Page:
(Originally posted on the website Continuum…)
THERE are frustrations that often enter one’s life. We have to live with the fruits of our doings, the outworking of our poor decisions, the consequences… the bloody consequences. For what is the life of a human being so often? Is it not so much foolishness and weakness, rashness and selfishness, cruelty to others and to ourselves?
What of cruelty to others? Are we not all guilty to some degree and in varying frequencies? Who has not hurt another? Stand up and we shall all applaud you, adorn you with a pure white robe, and apply a medal of achievement to your chest until you bleed. This is how we honor one another.
Harsh words? Perhaps. I feel them. I feel the frustration. I live with it.
WHAT IS life as a single parent? Do YOU know?
It is all that mentioned above. It is feeling the results of poor decisions (perhaps). It is realizing that what you considered to be the best time of your life (perhaps) for a brief period of time was in truth plain foolishness. It is the swallowing of the rancid fruit of your own selfishness (perhaps). It is the embracing of the cruelty of another upon you (often).
Single parenthood is a stigma. It is a handicap. Recently, on NPR, I heard a report about the difficulty that those with physical and mental handicaps face in the job market. A paralyzed woman lamented that when she entered an office for an interview, the first thing the interviewer noticed was her chair. Her wheelchair. She said, “I wish that they would just see me for ME.” She complained that she was too often defined by her disability rather than by who she was as a person. It struck me that such is the case of a single parent.
Deep within the hearts of many single parents that I know is a desire, a craving, to be known for the people that they are. They do not want to be defined by their disability. They do not want to be viewed as a person with “baggage.”
“Look at that invalid in the wheelchair.”
“Look at the cripple.”
“Look at the retard.”
“Look at the divorced girl with a whole bunch of kids.”
People are people. Dreams are dreams. Desires are desires. They still live within the heart of the single parent. But his hopes for their fulfillment are often crushed because others do not see HIM. They focus on his “chair.”
MANY of us were thrust into the role of single parent against our wishes and despite our most valiant efforts. We were handed the script and pushed onto the stage. There are no stunt doubles here. There is no intermission. The good guys do not always win. There is no curtain call and roses tossed at your feet as you take your bow. (You lower your head too much and it’s bound to get kicked in!) No, we have to live this script line by line and take our cues despite the din of the critics.
“Et tu, Brute?”
“Yes, my darling, for I never loved thee.”
“Say it isn’t so.”
“But, yes! Let me rip out thine heart while I kiss thee! Viva la betrayal!”
NO, I am not bitter. NO, I do not miss “her.”
I am trying to describe what it is like from the perspective of one who has been through it, one who is in it. It is not easy. It is not pleasant. There is no manual, no roadmap. You just determine in your heart that, no matter what, you are not going to lay down and die. Against all hope you will believe in hope. When they kick you in the teeth, you will stand up and flash them your best smile. When they punch you in the stomach, you will still manage to wish them a nice day. When they malign your good name, you will hold your head up and walk on. Somehow. Some way. You won’t let them win.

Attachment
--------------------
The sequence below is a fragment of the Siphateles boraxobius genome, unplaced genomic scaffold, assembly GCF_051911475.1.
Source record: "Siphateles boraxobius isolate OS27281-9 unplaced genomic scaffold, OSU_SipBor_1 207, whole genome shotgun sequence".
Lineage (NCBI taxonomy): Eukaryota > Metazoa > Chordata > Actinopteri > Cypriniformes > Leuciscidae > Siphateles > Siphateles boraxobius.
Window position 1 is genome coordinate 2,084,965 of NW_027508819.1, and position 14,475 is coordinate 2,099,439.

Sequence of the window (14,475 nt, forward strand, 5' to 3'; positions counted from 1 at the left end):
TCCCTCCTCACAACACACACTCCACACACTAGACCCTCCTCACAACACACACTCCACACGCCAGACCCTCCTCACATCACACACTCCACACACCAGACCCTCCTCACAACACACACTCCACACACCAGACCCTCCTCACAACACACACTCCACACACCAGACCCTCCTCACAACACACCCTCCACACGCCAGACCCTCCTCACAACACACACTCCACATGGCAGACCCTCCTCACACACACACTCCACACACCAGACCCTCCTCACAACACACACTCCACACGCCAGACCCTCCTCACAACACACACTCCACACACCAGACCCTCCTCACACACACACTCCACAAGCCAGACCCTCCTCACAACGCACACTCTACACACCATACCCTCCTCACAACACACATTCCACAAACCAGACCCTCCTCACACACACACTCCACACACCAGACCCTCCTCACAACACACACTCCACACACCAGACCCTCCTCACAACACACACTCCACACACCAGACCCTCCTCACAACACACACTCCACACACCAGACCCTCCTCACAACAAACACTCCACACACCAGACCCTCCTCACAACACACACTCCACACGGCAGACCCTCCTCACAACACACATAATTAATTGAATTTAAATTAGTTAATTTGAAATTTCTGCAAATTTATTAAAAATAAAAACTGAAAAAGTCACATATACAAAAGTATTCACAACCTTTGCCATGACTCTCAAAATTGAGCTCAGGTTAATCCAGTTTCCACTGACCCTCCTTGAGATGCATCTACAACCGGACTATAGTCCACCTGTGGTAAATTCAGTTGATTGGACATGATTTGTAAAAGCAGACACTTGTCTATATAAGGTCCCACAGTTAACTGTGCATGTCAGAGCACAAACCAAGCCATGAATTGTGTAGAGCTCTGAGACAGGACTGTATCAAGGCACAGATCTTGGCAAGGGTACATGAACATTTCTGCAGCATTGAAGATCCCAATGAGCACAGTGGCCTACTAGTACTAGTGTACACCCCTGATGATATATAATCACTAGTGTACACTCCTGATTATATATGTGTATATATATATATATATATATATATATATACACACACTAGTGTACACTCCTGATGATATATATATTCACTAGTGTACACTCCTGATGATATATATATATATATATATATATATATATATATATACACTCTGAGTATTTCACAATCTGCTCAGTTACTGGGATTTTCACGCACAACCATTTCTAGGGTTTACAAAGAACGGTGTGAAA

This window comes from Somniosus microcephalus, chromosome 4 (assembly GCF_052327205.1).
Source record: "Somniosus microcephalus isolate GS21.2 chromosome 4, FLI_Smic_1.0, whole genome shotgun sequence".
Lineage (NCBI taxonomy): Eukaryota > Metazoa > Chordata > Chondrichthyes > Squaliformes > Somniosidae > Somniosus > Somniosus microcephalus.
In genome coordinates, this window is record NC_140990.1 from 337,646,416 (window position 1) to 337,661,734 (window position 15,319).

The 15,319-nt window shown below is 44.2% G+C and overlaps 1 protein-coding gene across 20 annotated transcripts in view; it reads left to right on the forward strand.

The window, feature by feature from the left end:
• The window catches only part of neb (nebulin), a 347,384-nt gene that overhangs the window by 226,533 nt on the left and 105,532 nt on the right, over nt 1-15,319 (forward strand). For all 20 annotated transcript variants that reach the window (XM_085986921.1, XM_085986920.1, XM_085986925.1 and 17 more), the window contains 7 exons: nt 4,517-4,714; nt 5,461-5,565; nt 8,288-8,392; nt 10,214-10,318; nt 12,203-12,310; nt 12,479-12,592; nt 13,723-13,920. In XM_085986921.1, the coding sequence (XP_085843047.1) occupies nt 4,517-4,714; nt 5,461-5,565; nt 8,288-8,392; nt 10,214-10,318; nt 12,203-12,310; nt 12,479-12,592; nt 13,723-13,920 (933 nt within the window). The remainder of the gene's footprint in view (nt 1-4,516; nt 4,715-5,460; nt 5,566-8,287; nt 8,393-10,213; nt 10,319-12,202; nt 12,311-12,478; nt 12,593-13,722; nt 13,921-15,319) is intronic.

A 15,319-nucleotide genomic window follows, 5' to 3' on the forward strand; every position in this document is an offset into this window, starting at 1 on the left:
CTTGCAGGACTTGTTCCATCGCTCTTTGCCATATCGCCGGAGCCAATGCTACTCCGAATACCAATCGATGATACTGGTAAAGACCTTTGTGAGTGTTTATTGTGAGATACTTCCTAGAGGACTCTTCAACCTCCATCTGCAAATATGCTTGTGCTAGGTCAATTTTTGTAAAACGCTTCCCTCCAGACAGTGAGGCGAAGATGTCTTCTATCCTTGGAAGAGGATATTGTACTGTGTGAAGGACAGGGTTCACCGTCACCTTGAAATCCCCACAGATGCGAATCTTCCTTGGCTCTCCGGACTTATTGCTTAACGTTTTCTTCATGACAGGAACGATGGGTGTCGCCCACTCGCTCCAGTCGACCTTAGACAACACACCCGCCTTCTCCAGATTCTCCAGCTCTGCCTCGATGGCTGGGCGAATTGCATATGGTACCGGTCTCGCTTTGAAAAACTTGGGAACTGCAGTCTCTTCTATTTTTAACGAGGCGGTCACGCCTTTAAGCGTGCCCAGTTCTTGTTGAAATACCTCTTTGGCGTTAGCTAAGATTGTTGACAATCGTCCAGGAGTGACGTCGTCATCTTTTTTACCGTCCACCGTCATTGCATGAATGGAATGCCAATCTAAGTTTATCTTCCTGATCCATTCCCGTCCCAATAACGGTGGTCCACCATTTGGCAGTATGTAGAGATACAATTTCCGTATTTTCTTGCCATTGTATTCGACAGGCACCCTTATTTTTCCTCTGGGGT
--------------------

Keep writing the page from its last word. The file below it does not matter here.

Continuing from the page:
But there are times when you want to throw in the towel. You can’t take anymore. You drop your arms to your side and pray that the next punch sends you into oblivion. What is the use in fighting anymore when it seems that your are pounding your head against a brick wall? The life that you imagined that you would have is so far away. The simple, peaceful life that you hoped for your children has been made complicated and chaotic. You learn to expect the opposition. If all seems well for a time, it is only because the other foot has not fallen. You will yet be squashed.
You see, the challenges a single parent faces are many-fold. There are financial challenges. Either the ex isn’t paying you as they should, or you are responsible to pay an exorbitant amount of money to your ex, often to the point that you face great difficult or even impossibility in living as an independent adult. There are logistic challenges. How do you get the kids to school on time, without forgetting any books or lunch money, and get yourself to your job with a sufficient level of composure? What happens when a child gets sick? Who has to leave their job (usually again) to pick the child up and get her to the doctor? Who has to scramble to make arrangements for the following day for the sick one? There are emotional challenges. How do you love and nurture your little ones when your heart is often broken and sometimes overwhelmed by loneliness? How do you persuade someone who you are attracted to to reach in among the thorns and touch the sweet smelling rose which is who you are? The frustrations abound. I offer no solutions here. I only point out the frustrations.
Well, maybe it’s just me. Maybe I just had a bad day. Maybe it’s not as bad as I make it out to be.
But how would YOU know?